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Rough year for the chip industry

Posted: 22 Sep 2011 ?? ?Print Version ?Bookmark and Share

Keywords:semiconductor market? IC industry? PC sales?

The uncertain future of the global economy, as well as mobile system transitions will affect the semiconductor market with sales growth of no more than 5 percent for this year, according to the fall forecast from IC Insights. The market analyst firm also sees that by next year, the market will slowly recover, nudging toward double-digit growth.

"Our view is the [semiconductor] market this year is flat to up five percent," said Bill McClean, president of IC Insights.

The company cut half of its 10 percent chip forecast earlier this year when the Japan earthquake hit and the U.S. economy turned soft. "If we get 3.8 percent global GDP growth this year, we'll get a little better than average system sales of seven percent growth," McClean said, upping the chip forecast slightly.

Despite the short term clouds, "the future is very bright for this industryI see no long term change in the traditional average of 8-9 percent growth," McClean said.

Projections for the U.S. economy slumped from 4 to 1.7 percent GDP growth earlier this year, driving down chip forecasts. The U.S. is expected to recover to 2.85 percent GDP growth in 2012, but it may only reach 2.2 percent if Congress fails to pass payroll tax breaks and extend unemployment benefits, he said.

The global GDP should return to a more typical growth rate of about 3.6 percent next year, buoyed by recoveries in Japan and the U.S. and continued strong growth in emerging countries such as China. China became the world's largest buyer of PCs this year and was already the leading purchaser of cars (thanks to a government stimulus program) and cellphones, consuming 300 million handsets in 2010, McClean said.

Electronic Industry Interdependence

Rising oil prices present the biggest risk to GDP growth. They soared 17 percent on a compound basis from 2002-2011 compared to just 3 percent from 1988-2002.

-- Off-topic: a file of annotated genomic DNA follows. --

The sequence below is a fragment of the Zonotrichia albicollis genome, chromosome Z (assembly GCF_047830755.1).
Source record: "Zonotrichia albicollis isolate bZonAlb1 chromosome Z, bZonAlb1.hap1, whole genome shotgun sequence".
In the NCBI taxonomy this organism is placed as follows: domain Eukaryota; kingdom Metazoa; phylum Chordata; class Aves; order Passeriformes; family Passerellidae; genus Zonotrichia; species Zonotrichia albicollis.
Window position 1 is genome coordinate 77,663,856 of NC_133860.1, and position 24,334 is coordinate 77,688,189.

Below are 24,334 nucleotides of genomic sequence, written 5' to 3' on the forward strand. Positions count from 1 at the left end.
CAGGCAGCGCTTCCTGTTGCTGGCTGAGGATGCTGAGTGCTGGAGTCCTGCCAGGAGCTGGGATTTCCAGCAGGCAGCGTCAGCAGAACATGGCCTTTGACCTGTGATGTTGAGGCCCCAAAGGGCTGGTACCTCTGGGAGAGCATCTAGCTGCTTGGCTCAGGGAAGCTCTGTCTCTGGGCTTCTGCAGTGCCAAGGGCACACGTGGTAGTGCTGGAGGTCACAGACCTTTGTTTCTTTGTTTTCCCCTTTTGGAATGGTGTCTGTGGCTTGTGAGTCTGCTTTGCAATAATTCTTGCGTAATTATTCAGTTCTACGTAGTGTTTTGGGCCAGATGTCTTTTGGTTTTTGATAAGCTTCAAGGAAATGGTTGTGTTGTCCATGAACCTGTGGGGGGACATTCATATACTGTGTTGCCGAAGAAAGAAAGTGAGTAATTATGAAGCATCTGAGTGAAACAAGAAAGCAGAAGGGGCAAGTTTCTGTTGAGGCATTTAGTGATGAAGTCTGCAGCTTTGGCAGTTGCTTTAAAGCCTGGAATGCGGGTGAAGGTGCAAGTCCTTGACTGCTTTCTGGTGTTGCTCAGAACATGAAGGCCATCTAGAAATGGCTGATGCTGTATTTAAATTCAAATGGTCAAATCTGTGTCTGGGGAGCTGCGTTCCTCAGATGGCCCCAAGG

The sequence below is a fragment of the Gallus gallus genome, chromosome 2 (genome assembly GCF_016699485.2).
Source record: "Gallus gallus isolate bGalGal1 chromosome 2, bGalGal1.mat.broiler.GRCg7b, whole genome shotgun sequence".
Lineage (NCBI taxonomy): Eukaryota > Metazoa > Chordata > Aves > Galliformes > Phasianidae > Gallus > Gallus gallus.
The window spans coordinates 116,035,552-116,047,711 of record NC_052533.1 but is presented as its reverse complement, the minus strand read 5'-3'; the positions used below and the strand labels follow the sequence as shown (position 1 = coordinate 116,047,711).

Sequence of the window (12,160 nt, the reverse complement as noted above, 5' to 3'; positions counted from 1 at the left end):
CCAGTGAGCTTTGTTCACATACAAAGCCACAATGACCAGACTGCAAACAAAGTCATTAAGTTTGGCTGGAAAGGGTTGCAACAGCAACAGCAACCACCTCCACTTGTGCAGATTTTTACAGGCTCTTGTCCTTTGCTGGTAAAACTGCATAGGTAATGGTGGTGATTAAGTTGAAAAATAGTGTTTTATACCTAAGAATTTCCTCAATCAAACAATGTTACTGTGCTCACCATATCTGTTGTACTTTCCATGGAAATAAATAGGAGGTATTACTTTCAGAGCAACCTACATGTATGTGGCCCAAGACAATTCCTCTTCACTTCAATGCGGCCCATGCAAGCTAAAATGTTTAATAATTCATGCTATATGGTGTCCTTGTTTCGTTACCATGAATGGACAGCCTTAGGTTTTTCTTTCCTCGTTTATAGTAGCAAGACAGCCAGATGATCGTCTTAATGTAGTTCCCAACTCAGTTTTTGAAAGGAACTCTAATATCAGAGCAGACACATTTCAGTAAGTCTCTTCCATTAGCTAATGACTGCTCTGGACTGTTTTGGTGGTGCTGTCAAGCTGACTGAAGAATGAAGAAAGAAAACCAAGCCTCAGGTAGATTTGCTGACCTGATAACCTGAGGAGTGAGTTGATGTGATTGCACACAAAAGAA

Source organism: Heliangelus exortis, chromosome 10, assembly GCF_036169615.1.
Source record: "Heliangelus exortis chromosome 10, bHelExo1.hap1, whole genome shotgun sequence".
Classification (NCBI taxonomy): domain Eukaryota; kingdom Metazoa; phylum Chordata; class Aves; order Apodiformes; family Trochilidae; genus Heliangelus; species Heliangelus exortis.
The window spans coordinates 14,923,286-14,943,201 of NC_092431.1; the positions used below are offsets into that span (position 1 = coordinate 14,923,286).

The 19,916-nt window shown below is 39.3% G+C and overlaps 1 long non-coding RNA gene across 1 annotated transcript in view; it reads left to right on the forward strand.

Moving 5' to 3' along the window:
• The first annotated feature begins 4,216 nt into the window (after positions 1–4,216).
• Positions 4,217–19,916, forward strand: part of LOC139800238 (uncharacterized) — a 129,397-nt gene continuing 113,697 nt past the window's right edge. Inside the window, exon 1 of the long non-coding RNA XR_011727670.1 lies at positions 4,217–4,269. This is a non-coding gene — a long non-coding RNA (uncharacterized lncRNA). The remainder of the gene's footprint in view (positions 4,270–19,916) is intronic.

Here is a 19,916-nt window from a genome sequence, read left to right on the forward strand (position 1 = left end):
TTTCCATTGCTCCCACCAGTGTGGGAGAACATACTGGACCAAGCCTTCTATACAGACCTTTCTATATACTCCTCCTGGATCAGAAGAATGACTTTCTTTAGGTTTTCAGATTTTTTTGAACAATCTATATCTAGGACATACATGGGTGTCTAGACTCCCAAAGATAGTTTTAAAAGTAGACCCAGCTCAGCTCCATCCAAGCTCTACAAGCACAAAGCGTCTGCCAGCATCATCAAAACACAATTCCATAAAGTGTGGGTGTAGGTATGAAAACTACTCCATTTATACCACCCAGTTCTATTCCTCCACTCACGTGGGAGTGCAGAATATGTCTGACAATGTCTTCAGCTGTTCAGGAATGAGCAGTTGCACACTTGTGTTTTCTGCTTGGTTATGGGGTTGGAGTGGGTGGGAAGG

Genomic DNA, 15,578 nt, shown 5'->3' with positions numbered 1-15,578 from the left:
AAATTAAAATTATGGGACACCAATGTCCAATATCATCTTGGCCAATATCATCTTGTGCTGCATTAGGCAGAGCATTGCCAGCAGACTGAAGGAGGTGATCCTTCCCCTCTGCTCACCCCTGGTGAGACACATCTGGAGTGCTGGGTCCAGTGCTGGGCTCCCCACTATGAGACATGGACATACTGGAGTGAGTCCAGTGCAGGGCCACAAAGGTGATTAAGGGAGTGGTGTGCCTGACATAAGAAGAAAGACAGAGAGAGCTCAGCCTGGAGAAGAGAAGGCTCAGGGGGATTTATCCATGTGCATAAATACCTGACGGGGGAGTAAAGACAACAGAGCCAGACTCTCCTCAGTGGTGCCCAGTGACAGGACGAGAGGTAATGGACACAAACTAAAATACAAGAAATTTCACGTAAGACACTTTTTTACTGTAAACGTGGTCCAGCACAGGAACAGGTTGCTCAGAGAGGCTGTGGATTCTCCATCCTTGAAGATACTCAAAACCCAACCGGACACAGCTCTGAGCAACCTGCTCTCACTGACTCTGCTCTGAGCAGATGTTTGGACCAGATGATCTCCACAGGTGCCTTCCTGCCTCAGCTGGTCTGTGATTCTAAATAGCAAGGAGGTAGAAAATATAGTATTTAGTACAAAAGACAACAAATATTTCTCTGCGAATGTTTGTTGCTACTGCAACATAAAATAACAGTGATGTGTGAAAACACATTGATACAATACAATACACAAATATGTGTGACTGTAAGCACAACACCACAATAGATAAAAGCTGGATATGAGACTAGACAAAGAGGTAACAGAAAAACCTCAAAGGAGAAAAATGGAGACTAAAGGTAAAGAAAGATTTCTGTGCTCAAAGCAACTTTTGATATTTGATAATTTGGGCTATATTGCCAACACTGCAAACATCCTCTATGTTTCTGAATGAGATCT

"I am surprised the world economy is doing as well as it is," said McClean. "We don't see global GDP hitting 4 percent over the next five years because we are caught on oil prices," he added.

Re-election years can bring upside surprises. He speculated President Obama could by administrative action approve a broad 4 percent home re-financing program next year to give the economy a quick jolt forward.

Mobile shifts in systems sales
Electronic systems sales are expected to clock in at a typical six percent growth this year, nudging up to about seven percent next year. The telecom sector leads the growth at about 12 percent this year, followed by automotive at about six percent.

Mobile devices are also on the rise. Smartphones are growing not only in units but as a percentage of all cellphones (30 percent by the end of 2011), and the average selling price of a smartphone is at $118, up from $107 last year.

"If you are not in the smartphone business, you are out of the cellphone business at this point," said McClean.

He noted a 14 percent decline in cellphone sales at Nokia, which was late to enter smartphones. Meanwhile sales have almost doubled for Taiwan's HTC, which focused on high-end smartphones.

IC Insights projects small steadily increases in PC sales for the next two quarters. Annual sales will rise from 3 percent growth this year to 5 percent in 2012 with most of the expansion coming from business buyers.


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